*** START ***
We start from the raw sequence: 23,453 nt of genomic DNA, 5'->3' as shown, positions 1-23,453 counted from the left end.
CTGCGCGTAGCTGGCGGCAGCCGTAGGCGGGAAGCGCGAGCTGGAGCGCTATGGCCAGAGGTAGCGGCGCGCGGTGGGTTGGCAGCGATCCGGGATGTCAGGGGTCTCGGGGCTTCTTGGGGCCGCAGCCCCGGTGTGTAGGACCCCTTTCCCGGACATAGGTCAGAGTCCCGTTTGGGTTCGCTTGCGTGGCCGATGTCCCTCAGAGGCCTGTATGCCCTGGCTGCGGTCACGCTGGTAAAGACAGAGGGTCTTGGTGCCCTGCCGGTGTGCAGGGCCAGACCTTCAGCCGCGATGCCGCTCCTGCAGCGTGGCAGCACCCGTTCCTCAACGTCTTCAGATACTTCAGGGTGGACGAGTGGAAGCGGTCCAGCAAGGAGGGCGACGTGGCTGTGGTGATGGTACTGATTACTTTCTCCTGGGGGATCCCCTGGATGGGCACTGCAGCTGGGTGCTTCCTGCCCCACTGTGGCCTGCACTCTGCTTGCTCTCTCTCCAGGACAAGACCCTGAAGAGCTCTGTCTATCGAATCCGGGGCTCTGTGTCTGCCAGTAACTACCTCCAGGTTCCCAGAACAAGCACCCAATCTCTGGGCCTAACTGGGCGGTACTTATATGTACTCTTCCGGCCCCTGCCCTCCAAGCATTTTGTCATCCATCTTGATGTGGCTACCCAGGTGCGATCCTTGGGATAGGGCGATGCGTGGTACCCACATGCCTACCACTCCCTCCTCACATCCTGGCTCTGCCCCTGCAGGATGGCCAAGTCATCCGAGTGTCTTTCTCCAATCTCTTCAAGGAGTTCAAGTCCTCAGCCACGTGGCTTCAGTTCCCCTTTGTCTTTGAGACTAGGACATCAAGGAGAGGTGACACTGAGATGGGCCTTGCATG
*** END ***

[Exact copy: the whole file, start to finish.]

We start from the raw sequence: 23,453 nt of genomic DNA, 5'->3' as shown, positions 1-23,453 counted from the left end.
CTGCGCGTAGCTGGCGGCAGCCGTAGGCGGGAAGCGCGAGCTGGAGCGCTATGGCCAGAGGTAGCGGCGCGCGGTGGGTTGGCAGCGATCCGGGATGTCAGGGGTCTCGGGGCTTCTTGGGGCCGCAGCCCCGGTGTGTAGGACCCCTTTCCCGGACATAGGTCAGAGTCCCGTTTGGGTTCGCTTGCGTGGCCGATGTCCCTCAGAGGCCTGTATGCCCTGGCTGCGGTCACGCTGGTAAAGACAGAGGGTCTTGGTGCCCTGCCGGTGTGCAGGGCCAGACCTTCAGCCGCGATGCCGCTCCTGCAGCGTGGCAGCACCCGTTCCTCAACGTCTTCAGATACTTCAGGGTGGACGAGTGGAAGCGGTCCAGCAAGGAGGGCGACGTGGCTGTGGTGATGGTACTGATTACTTTCTCCTGGGGGATCCCCTGGATGGGCACTGCAGCTGGGTGCTTCCTGCCCCACTGTGGCCTGCACTCTGCTTGCTCTCTCTCCAGGACAAGACCCTGAAGAGCTCTGTCTATCGAATCCGGGGCTCTGTGTCTGCCAGTAACTACCTCCAGGTTCCCAGAACAAGCACCCAATCTCTGGGCCTAACTGGGCGGTACTTATATGTACTCTTCCGGCCCCTGCCCTCCAAGCATTTTGTCATCCATCTTGATGTGGCTACCCAGGTGCGATCCTTGGGATAGGGCGATGCGTGGTACCCACATGCCTACCACTCCCTCCTCACATCCTGGCTCTGCCCCTGCAGGATGGCCAAGTCATCCGAGTGTCTTTCTCCAATCTCTTCAAGGAGTTCAAGTCCTCAGCCACGTGGCTTCAGTTCCCCTTTGTCTTTGAGACTAGGACATCAAGGAGAGGTGACACTGAGATGGGCCTTGCATG